• Negative feelings about social media. Older adults who have not used social media may have very negative views about using ICT for social networking (Vroman, Arthanat & Lysack, 2015). In their article, “Who over 65 is online? Older adults’ dispositions towards information communication technology,” Vroman et al. state that older adults dislike social networking in part because they fear it will have a negative effect on their face-to-face social interactions. They may be frustrated that communication modes have changed so drastically from phone calls and personal visits to emails, tweets and Skype. It may help to point out that seniors who do venture into the social networking universe have reported benefits in terms of social connectedness and increased interactions (Gatto & Tak, 2008). Rather than waiting for the rare handwritten letters, some seniors now set up Skype or Facetime sessions with their grandchildren.
  • Fears about Internet safety. Some seniors may have a deep mistrust of putting any personal information on a computer and won’t want to learn ICT until they feel safe going online (Fausset, Harley, Farmer & Fain, 2013). This can be addressed early on by talking about internet safety and best practices, such as creating strong passwords, adjusting privacy settings, and not posting personal information such as physical address or vacation dates in social media. Once students have mastered the mouse and move on to setting up email accounts, libraries may want to offer a specific class that deals with staying safe online that will cover topics including antivirus software, spam and phishing scams.
  • Computer anxiety. Many seniors are fearful they will break the computer and may be extremely hesitant to touch the computer or to “play around” with any part of the computer. That anxiety will prevent them from signing up for the course or make it difficult to learn necessary skills. Some instructors start class by dangling the mouse by the cord or hitting a few incorrect keys just to show students that the computers are perhaps not as fragile as they thought (Bean, 2003).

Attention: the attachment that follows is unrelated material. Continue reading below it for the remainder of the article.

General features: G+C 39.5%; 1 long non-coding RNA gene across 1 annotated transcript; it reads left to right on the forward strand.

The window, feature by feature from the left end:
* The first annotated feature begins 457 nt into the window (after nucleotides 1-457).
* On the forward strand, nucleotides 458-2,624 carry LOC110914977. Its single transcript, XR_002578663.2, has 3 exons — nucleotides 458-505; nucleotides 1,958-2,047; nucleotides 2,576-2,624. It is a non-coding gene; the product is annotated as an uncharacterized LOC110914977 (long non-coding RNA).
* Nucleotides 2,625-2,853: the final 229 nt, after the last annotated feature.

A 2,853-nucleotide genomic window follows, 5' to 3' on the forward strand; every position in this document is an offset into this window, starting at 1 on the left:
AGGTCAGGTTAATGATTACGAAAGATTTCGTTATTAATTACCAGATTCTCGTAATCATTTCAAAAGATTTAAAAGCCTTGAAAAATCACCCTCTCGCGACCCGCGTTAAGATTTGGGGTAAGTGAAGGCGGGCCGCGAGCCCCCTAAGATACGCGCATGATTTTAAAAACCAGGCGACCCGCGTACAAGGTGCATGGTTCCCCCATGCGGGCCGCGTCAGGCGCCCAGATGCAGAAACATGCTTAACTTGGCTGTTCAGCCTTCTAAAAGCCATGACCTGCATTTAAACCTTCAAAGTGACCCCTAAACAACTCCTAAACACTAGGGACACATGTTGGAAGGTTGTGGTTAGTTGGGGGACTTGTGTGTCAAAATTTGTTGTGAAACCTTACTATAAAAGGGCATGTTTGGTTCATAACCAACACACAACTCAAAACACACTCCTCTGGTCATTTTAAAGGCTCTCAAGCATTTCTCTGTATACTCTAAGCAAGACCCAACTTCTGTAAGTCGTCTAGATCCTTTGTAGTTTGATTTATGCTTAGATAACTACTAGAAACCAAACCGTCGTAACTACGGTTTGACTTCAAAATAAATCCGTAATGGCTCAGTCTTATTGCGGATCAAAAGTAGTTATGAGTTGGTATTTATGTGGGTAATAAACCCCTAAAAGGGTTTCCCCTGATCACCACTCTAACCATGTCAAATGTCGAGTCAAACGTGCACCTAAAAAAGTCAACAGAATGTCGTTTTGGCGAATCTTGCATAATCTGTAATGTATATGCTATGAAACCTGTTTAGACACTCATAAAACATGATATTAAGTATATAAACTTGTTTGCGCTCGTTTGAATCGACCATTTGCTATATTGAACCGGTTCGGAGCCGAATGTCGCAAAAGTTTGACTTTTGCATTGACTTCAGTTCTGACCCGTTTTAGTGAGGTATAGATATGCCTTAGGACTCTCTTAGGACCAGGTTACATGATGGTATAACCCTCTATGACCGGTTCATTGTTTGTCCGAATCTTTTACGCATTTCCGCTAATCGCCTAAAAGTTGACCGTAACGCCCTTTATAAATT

• Cognitive or physical issues. Seniors experience declines in vision, memory, dexterity, mobility and other areas which may make it difficult to perform basic tasks such as handling a mouse or viewing a computer monitor. Modifications can make library computers used for training more accessible. For example, a larger flat screen monitor will help with declining vision. Some seniors may find it easier to use special keyboards such as a commonly available model that has large bright yellow keys with easy-to-read black letters.  A number of adaptive technologies are built into popular software and seniors can be shown how to use them. Microsoft Windows 10 offers a number of accessibility options including a built in screen-magnifier and the option to use speech recognition to control your computer. For those with hearing issues, Windows 10 offers the option of a visual display or text display on the screen to replace the typical sound cues that tell you an activity is taking place or action is needed.
  • Lack of access. Seniors may not have Internet access at home or may not have any access to a computer. Library computers are an obvious solution but only if the computers are available for practice while they are learning new skills. Setting up senior-only classes and practice times will help solve the problem of access. In addition, classes to help seniors figure out the differences between various computers might help those who are thinking about buying technology. Some libraries have tried “Technology Petting Zoos” where patrons can come at look at various laptops, tablets and desktops and explore how they work (Pew Research Center, 2013)

Despite the significant barriers seniors may face, they can be overcome with classes that are targeted to seniors and designed to address these hurdles. Next, let’s look at the specifics of these classes and what elements are necessary for seniors to successfully learn ICT.